Tapping into the Philippines’ potential
The Philippines offers 7,107 islands of endless possibilities. Great shopping and entertainment compete with serene beach escapes, while island-hopping adventures bring cultural encounters, delectable food and an abundance of Filipino pampering.
Routes Asia 2016 host, the Philippine Department of Tourism, promotes the country using its “It’s More Fun in the Philippines” campaign to highlight the main destinations, including Boracay, Davao, Manila, Cebu, Bohol, Albay, Palawan, Banaue, Vigan, Zamboanga, Cagayan de Oro, Iloilo, and Siargao.
The job is made easier by the Philippines’ natural exuberance. Even the natural world gets in on the act with new species – be it plant, bird or fish – cropping up regularly to the delight of the scientific world.
The islands are hotbeds of life with 12,000 plant species, 1,100 land vertebrate species and at least 400 coral species. The variety is partly a result of the country being just shy of 1,200 miles long, from the tip of Luzon to the toe of Mindanao.
That stretched-out geography helps the Philippines to be host to plenty of “mosts”. There are the most volcanoes per square mile, for example; the most mangrove species in the world; the most bio-diverse reef system. The list is virtually endless.
And the country is not just long – there’s height and depth too. The tourist has extensive mountain ranges to hike through or underwater landscapes to dive in, not to mention cave systems, waterfalls, rock faces and lakes.
Getting more tourists to take in these delights is the responsibility of the Market Development Group, part of the Philippine Department of Tourism. Russia, India, and the Middle East top the list of desirable connections. But France, Spain, Turkey, Israel and, more locally, Thailand, Indonesia, Vietnam are also seen as opportunities ripe for development.
The Market Development Group isn’t just dividing the world along borders either. Niche markets that it is actively targeting include diving holidays and cruises. There is also a vibrant sector based on “English as a Second Language” courses while medical tourism is growing.
New bilateral Air Services Agreements (ASA) forged with Singapore, Oman, Mexico, Russia, Qatar, Turkey, Australia, and the United Arab Emirates will make attracting new airlines and tourists easier and will doubtless provide more air seats in the short to medium term. Other developments that augur well for the travel and tourism industry, particularly the aviation sector, include the relaxed limits imposed on the number of flights from the country by the US Federal Aviation Administration.
Meanwhile, the Association of Southeast Asian Nations’ Open Skies agreement taking effect in 2016 should contribute to the launching of more intra-regional routes. The Department of Tourism is aggressively pursuing more bilateral ASAs to generate additional frequencies.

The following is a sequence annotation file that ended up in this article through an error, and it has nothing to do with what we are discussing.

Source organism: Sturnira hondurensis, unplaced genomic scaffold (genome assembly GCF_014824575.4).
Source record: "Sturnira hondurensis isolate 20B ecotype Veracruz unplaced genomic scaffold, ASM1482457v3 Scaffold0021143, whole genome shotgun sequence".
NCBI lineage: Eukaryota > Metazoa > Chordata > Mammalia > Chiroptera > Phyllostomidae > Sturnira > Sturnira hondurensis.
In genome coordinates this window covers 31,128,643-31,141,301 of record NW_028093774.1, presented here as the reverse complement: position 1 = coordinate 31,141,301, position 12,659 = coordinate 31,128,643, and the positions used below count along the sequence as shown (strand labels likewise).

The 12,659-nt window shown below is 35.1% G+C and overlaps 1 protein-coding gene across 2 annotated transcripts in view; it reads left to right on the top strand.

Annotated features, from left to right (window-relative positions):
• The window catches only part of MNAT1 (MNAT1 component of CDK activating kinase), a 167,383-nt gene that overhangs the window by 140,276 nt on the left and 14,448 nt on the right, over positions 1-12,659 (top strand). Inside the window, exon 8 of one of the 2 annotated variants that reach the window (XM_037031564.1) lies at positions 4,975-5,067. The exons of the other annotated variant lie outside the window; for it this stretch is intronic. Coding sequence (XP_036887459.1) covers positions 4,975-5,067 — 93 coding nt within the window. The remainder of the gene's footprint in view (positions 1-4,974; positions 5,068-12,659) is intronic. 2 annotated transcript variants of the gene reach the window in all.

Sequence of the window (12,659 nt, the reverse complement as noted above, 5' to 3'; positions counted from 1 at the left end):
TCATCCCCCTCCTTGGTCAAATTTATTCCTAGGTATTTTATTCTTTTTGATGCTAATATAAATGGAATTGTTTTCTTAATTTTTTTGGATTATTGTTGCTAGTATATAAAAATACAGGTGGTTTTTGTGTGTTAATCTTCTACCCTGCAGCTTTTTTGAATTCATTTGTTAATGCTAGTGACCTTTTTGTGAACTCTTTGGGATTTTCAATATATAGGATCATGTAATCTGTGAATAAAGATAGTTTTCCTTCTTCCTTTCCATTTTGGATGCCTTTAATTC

Making the most of Manila
Just as the Philippines is made up of many different islands, Manila, which is situated in the centre of the northern Kalusunan island, is a city of many contrasts. The city’s history dates back to the 1570s when Spanish Conquistadors first established it in the Intramuros area, which tourists can still visit today.
Simply walking around the site in the centre of the city gives travellers a flavour of the area and its history, but those wanting to know more should visit San Agustin church which is believed to be the country’s oldest stone church having been built in 1571. It is well known for its baroque altar and ornate interior.
Fort Santiago, to the north of Intramuros, is also worth a visit for its history. Not only does it date back to the Consquistador era but more recently it housed Jose Rizal – one of the heroes of the country’s independence movement before his execution in 1896.
Other places worthy of a visit include the National Museum of the Philippines which operates four different museums; the National Museum of Fine Arts, National Museum of Anthropology, National Museum of Natural History and National Planetarium.
Meanwhile, those interested in how the country’s wheels of power operate should visit the Malacanang Palace, the official residence and workplace of the president of the Philippines. Highlights of the tour of the palace include seeing the Roxas Cabinet Room and the Presidential Museum and Library, while its gardens also provide the perfect opportunity to linger and enjoy some peace and quiet in this frenetic city.
However, none of this is to suggest that Manila is a city focused purely on the past as the SM Mall of Asia proves. With more than 600 shops and 217 food outlets and restaurants, it is one of the biggest malls in Asia and as a result provides the perfect opportunity for a bit of retail therapy.
Anyone looking for a more traditional shopping experience can visit Manila’s Divisoria traditional market, although you may have to haggle to get the best prices.
Food lovers will also find they are well catered for in a city that offers the entire range of options, from street stalls selling just a couple of dishes to Michelin-starred restaurants where visitors can indulge to their heart’s content.
The cuisine has been influenced by a number of cultures from Malay and Indian to Chinese and American. Although it is not as spicy as other cultures, Filipinos are proud of their food heritage with both lechon, whole roasted pig, and pinakbet, a vegetable stew flavoured with shrimp paste, well worth a try.
(This article first appeared in Routes News – Issue 2, 2016)